Customer Service | Help | FAQ | PEP-Easy | Report a Data Error | About
Tip: To convert articles to PDF…

PEP-Web Tip of the Day

At the top right corner of every PEP Web article, there is a button to convert it to PDF. Just click this button and downloading will begin automatically.

For the complete list of tips, see PEP-Web Tips on the PEP-Web support page.

Shapira, M. (2020). On the couch: A repressed history of the analytic couch from Plato to Freud: by Nathan Kravis, Cambridge, MA, MIT Press, 2017, 224 pp., ISBN 978-0-26203-661-0. Int. J. Psycho-Anal., 101(2):415-417.

(2020). International Journal of Psycho-Analysis, 101(2):415-417

On the couch: A repressed history of the analytic couch from Plato to Freud: by Nathan Kravis, Cambridge, MA, MIT Press, 2017, 224 pp., ISBN 978-0-26203-661-0

Review by:
Michal Shapira

Nathan Kravis’s book On the Couch: A Repressed History of the Analytic Couch from Plato to Freud offers a stimulating intellectual and visual exploration of the significance of the psychoanalytic couch, providing many erudite insights along the way. The writer is not only a cultural critic and psychoanalyst, but also a historian of art, fashion, decoration and furniture. He examines the long cultural history of posture and sitting positions to shed light on the seating and furniture arrangements in Freud's office, and in those of many other psychoanalysts since. On the Couch received the 2018 Gradiva Award of the National Association for the Advancement of Psychoanalysis (NAAP).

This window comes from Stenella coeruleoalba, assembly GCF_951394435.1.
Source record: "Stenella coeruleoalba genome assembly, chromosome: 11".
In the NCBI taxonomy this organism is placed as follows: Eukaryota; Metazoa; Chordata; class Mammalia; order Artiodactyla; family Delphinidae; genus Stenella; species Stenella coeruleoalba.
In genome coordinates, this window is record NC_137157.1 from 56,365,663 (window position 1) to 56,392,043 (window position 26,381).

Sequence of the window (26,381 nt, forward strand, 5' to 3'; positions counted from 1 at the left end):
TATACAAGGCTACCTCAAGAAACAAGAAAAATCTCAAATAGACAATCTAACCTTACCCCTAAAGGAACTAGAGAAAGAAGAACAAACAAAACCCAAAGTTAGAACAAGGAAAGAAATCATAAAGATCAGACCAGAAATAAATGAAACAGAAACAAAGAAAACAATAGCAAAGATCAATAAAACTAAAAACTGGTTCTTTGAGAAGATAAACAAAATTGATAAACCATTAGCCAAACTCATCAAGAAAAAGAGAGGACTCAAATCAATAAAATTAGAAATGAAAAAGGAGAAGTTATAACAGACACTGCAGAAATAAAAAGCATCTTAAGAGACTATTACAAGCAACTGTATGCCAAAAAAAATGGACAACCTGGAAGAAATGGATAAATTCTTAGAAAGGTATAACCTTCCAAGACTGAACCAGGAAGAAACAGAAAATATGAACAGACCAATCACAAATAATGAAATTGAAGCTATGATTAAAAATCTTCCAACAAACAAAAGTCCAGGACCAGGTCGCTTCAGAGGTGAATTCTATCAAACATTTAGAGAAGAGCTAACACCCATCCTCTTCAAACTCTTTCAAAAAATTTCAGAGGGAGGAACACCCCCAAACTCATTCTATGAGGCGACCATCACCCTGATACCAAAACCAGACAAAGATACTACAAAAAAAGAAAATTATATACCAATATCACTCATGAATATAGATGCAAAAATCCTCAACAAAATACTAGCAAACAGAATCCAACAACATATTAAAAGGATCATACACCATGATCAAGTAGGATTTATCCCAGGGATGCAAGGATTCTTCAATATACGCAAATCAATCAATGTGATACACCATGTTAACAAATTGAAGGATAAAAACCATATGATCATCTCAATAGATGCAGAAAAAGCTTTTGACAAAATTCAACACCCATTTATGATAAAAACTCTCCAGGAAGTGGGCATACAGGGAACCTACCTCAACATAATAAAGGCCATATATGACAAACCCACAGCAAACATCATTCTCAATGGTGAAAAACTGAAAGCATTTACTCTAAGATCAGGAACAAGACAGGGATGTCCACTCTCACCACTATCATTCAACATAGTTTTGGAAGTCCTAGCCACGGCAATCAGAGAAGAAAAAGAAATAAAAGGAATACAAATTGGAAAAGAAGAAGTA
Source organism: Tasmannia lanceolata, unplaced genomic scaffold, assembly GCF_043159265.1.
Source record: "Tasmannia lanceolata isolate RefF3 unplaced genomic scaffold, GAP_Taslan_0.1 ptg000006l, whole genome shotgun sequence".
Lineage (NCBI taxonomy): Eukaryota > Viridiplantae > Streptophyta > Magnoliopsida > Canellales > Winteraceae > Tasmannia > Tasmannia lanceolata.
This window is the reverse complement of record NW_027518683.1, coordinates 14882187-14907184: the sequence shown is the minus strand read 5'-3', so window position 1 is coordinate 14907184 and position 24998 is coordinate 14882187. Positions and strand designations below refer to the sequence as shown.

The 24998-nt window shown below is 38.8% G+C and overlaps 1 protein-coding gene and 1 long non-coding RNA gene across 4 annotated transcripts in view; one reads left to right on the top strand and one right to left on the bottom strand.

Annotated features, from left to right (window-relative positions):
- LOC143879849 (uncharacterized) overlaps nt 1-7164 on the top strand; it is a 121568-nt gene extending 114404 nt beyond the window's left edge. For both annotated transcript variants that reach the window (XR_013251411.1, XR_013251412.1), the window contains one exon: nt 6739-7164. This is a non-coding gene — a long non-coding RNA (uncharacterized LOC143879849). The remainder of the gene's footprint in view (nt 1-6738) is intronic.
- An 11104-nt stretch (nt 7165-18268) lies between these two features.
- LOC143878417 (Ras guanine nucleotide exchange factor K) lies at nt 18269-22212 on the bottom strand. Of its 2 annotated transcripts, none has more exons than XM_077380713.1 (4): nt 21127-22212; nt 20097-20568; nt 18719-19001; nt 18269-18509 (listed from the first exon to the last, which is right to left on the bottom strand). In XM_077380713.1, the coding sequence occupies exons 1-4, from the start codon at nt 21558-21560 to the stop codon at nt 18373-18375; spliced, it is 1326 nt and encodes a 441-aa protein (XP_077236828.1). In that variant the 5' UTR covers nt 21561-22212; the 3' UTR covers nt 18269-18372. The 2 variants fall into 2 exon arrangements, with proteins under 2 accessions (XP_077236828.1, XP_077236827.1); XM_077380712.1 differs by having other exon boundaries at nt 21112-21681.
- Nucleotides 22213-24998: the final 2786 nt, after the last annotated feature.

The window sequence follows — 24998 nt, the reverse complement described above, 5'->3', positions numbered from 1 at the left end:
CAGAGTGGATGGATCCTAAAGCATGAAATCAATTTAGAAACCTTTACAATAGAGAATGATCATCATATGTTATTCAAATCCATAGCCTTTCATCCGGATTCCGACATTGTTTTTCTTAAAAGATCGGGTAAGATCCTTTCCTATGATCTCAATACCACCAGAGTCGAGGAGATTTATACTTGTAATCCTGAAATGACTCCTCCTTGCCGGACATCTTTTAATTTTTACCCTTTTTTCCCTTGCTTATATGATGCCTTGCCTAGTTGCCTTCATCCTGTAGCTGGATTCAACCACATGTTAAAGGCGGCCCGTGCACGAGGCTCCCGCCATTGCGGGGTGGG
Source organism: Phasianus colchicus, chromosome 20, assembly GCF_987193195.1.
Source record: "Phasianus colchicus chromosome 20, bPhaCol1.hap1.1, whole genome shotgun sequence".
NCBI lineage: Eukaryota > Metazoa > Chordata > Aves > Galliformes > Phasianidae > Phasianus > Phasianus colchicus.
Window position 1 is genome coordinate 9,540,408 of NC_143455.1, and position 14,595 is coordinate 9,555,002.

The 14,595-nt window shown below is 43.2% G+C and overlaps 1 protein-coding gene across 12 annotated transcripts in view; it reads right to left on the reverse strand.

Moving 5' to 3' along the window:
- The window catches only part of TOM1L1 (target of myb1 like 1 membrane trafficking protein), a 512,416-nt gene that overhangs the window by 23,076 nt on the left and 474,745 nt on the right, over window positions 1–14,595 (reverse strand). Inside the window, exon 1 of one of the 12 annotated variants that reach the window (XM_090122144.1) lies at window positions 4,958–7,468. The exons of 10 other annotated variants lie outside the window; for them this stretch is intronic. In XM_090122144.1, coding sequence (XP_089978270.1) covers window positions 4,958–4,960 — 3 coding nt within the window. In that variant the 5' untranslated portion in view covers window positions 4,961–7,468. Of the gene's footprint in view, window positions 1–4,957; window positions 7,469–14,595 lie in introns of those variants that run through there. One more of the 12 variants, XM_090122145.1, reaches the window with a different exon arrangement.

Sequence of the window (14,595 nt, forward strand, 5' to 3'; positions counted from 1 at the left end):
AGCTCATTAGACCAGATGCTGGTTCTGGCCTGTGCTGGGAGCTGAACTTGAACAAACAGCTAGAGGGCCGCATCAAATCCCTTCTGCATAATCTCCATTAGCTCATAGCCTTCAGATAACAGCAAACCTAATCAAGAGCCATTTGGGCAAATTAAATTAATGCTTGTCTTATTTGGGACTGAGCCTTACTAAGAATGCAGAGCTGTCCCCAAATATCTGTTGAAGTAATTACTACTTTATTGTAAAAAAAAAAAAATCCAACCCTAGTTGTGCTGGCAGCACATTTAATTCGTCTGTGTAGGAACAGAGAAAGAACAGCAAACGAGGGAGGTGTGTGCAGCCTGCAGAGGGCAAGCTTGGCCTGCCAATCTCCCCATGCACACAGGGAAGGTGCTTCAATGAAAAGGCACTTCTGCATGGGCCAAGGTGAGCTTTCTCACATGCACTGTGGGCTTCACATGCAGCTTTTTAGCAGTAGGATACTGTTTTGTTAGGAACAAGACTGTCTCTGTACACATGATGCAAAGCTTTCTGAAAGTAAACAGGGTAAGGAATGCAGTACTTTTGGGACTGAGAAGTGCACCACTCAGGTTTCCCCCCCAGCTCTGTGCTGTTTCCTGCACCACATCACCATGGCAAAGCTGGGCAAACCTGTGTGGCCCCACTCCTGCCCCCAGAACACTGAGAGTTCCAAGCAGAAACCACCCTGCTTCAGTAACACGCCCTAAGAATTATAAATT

Kravis is Clinical Associate Professor of Psychiatry at Weill Cornell Medical College, and a Training and Supervising Analyst at the Columbia University Center for Psychoanalytic Training and Research. He also maintains a private practice in Manhattan. These multifaceted professional interests led him to create this mosaic of the history of the couch throughout the centuries. His book shows how the couch became a symbol of psychoanalysis, of self-knowledge and reflection, as well as a site of ease, luxury, healing, cure, and even transgression.

Today, Freud's couch is a powerful symbol of psychoanalysis. He was given his first psychoanalyst's couch—actually a day bed—in about 1890 by Madame Benvenisti, a grateful and wealthy female patient. The couch was then covered with a warmly coloured Persian rug and scattered with matching chenille cushions and blankets.

[This is a summary excerpt from the full text of the journal article. The full text of the document is available to journal subscribers on the publisher's website here.]

Copyright © 2021, Psychoanalytic Electronic Publishing, ISSN 2472-6982 Customer Service | Help | FAQ | Download PEP Bibliography | Report a Data Error | About

WARNING! This text is printed for personal use. It is copyright to the journal in which it originally appeared. It is illegal to redistribute it in any form.